February 28, 2020

Editor’s Note | January

By: Mark Singletary

Looking forward to the return of all the college students

First of all, I’d like to wish all our readers a healthy, happy and prosperous new year. I really hope 2016 is a great year for every business in Gainesville.

This is my first winter in North Central Florida and it’s pretty amazing to see transition from a city filled with college students on motor scooters to what we have now, a nice southern winter town.

The students will be returning soon and I have to admit, I miss the energy. I can’t wait for them to exercise their unique form of hustle and bustle and exert their influence on all our lives.

I’ve lived in college towns before, but nothing like Gainesville. The impact, both social and economic that the university contributes is both measurable and existential.

According to a research study issued by the University of Delaware, the Office of Institutional Research and Planning conducted a study to examine the economic impact of the both the university and the state. Surprising no one, the impact is significant.

Every member of the business community knows, almost subconsciously, that college students spend money. The facts support that theory. The real story of economic impact is always the multiplier effect the consumption spending has on local economies.  

“The mean monthly student income from all sources after taxes was approximately $1,380.  This figure is approximately 35 percent more than the mean monthly income found in an earlier study.  The total mean monthly student expenditures in Delaware were approximately $1,060.  Student expenditures ranged in items from housing to entertainment to medical and dental.  Please note that students were asked to exclude University tuition, housing, and meal plans from their monthly expenditures, according to the report. “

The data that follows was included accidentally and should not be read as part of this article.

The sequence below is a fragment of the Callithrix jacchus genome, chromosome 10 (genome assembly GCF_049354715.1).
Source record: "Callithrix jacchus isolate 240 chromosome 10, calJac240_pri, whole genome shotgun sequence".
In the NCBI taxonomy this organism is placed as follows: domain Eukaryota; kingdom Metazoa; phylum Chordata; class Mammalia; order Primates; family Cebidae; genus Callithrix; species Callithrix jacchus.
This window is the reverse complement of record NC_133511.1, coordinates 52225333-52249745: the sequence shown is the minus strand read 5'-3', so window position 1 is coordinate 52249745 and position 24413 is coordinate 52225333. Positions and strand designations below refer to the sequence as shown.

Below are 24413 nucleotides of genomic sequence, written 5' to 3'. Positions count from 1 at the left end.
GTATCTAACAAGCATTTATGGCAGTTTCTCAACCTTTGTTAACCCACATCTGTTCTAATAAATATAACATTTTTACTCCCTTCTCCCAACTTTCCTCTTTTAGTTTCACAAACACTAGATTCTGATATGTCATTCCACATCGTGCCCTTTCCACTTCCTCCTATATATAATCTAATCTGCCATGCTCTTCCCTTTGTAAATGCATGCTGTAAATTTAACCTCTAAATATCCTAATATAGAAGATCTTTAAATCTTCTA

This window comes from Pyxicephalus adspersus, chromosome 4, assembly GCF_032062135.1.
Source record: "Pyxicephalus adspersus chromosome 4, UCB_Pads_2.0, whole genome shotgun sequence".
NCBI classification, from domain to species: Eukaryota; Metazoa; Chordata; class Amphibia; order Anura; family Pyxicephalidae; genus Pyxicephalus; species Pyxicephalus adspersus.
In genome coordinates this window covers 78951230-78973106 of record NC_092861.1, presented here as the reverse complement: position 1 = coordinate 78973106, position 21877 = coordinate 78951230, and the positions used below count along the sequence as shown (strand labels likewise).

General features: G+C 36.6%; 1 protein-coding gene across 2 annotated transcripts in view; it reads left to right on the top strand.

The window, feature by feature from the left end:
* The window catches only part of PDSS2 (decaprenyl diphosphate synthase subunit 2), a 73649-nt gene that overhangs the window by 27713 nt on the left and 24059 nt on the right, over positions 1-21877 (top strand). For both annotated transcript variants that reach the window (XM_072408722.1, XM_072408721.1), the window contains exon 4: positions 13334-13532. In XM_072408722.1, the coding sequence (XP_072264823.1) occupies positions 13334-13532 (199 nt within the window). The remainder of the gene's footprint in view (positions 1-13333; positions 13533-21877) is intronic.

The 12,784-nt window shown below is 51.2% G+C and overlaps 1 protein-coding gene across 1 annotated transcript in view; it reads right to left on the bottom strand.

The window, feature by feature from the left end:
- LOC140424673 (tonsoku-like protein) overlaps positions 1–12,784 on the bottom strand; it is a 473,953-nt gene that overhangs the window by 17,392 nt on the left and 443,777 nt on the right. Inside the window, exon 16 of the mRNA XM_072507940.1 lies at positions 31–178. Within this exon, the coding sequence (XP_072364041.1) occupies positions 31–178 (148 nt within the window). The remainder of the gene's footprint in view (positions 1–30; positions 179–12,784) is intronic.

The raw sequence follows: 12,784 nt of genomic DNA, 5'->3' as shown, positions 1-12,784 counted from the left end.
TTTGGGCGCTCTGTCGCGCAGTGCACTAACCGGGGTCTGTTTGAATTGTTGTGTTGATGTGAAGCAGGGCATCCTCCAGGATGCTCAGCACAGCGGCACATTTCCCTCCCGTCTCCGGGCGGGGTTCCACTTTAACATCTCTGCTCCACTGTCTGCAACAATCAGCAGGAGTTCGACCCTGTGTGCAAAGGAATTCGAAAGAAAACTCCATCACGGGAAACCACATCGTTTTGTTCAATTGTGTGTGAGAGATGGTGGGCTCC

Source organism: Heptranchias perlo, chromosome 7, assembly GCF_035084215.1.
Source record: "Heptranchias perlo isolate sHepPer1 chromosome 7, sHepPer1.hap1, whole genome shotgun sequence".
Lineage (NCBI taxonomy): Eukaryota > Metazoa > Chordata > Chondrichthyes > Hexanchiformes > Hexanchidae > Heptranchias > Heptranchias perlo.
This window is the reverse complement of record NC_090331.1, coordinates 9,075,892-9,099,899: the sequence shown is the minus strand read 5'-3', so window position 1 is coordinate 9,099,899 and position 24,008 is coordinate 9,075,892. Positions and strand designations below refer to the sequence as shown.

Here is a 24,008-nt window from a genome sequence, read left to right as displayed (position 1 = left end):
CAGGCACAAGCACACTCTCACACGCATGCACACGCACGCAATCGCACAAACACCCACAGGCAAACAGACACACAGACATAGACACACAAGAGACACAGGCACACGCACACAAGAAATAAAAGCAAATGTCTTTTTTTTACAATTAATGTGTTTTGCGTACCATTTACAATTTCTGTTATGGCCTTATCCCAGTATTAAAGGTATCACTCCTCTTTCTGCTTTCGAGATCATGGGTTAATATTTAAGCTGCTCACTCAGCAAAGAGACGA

While those numbers may not sound extraordinary, they are significant. The spending helps stock the shelves of local stores and more importantly, directly creates lots of jobs.

Our local unemployment rate is about four percent in 2015. That is as close to full employment as an economy can hope for. Full employment means there is constant wage pressure as employers compete for talent.

Local workers understand the significance of full employment, as well. Competition for good employees might be a struggle for some business owners, but we all have to celebrate our healthy economy.

I’ve been and manager and a business owner is several other markets. Some of the markets were full employment markets and others more closely resembled national employment data. I’ll take the full employment market every time.

When both workers and employers understand the benefits and costs of a fully employed workforce, it benefits both groups. Workers, knowing there is competition for their talents, will put forth the extra effort to be recognized as a valuable asset. Employers can, should and most often do come up with benefits, working conditions and opportunities for advancement that keeps workers in place.

So, let’s enjoy the benefits of full employment and welcome all the students, faculty and visitors back to town.

Here’s to a successful 2016.

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